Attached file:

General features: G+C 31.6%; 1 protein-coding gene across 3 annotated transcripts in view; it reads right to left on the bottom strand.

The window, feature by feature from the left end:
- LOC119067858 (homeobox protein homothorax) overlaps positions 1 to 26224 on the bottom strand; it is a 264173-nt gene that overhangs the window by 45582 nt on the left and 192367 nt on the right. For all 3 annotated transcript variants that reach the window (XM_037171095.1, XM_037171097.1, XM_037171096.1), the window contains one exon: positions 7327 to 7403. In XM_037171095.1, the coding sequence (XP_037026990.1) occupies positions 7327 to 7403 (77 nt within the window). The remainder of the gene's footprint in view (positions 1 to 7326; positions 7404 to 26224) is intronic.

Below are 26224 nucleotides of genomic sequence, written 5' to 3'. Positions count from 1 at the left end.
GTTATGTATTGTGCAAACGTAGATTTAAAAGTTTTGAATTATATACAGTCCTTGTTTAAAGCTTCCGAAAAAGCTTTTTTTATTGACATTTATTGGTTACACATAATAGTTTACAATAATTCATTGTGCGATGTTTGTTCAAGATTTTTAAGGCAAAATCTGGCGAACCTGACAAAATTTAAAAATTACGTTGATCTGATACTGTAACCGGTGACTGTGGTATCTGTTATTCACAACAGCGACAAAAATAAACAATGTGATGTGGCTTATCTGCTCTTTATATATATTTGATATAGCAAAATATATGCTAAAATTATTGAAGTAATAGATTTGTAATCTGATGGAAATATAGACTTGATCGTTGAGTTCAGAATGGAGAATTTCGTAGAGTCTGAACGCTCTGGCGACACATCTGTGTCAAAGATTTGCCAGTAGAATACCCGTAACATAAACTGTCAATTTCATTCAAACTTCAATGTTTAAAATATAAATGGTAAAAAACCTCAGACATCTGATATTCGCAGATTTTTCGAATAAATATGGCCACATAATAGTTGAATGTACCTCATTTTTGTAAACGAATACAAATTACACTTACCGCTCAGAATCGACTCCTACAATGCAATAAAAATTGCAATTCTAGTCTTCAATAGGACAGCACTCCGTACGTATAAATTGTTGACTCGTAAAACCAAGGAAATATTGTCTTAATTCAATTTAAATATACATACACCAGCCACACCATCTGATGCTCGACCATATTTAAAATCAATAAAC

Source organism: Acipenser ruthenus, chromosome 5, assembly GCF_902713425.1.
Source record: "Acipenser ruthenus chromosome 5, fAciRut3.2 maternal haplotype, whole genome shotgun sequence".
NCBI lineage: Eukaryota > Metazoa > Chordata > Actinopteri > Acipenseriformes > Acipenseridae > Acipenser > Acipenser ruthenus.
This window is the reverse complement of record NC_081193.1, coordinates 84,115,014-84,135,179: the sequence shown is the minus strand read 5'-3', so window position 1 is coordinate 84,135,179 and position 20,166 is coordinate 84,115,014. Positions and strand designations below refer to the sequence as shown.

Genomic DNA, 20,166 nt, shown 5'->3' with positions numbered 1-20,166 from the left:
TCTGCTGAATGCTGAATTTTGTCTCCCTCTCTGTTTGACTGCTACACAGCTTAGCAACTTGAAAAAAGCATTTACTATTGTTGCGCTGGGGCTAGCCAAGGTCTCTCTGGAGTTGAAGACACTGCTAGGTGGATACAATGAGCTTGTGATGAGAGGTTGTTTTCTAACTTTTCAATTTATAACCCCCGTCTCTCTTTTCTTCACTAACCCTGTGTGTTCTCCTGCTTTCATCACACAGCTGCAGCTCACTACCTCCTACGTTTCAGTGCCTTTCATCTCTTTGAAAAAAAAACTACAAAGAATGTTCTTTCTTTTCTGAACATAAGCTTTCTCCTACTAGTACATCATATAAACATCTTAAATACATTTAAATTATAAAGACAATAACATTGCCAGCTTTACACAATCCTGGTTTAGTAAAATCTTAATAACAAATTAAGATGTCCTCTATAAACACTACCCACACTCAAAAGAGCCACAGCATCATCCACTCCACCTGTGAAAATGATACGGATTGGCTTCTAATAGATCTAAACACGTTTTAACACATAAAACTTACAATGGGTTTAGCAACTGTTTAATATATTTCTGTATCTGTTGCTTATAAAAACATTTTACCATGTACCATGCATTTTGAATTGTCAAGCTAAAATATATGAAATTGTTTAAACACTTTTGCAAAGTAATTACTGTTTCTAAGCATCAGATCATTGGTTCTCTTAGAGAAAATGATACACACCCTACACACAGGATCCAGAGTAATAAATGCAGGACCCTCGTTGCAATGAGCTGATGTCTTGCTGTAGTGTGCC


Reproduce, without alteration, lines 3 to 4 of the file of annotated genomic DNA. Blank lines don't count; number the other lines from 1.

- LOC119067858 (homeobox protein homothorax) overlaps positions 1 to 26224 on the bottom strand; it is a 264173-nt gene that overhangs the window by 45582 nt on the left and 192367 nt on the right. For all 3 annotated transcript variants that reach the window (XM_037171095.1, XM_037171097.1, XM_037171096.1), the window contains one exon: positions 7327 to 7403. In XM_037171095.1, the coding sequence (XP_037026990.1) occupies positions 7327 to 7403 (77 nt within the window). The remainder of the gene's footprint in view (positions 1 to 7326; positions 7404 to 26224) is intronic.

Below are 26224 nucleotides of genomic sequence, written 5' to 3'. Positions count from 1 at the left end.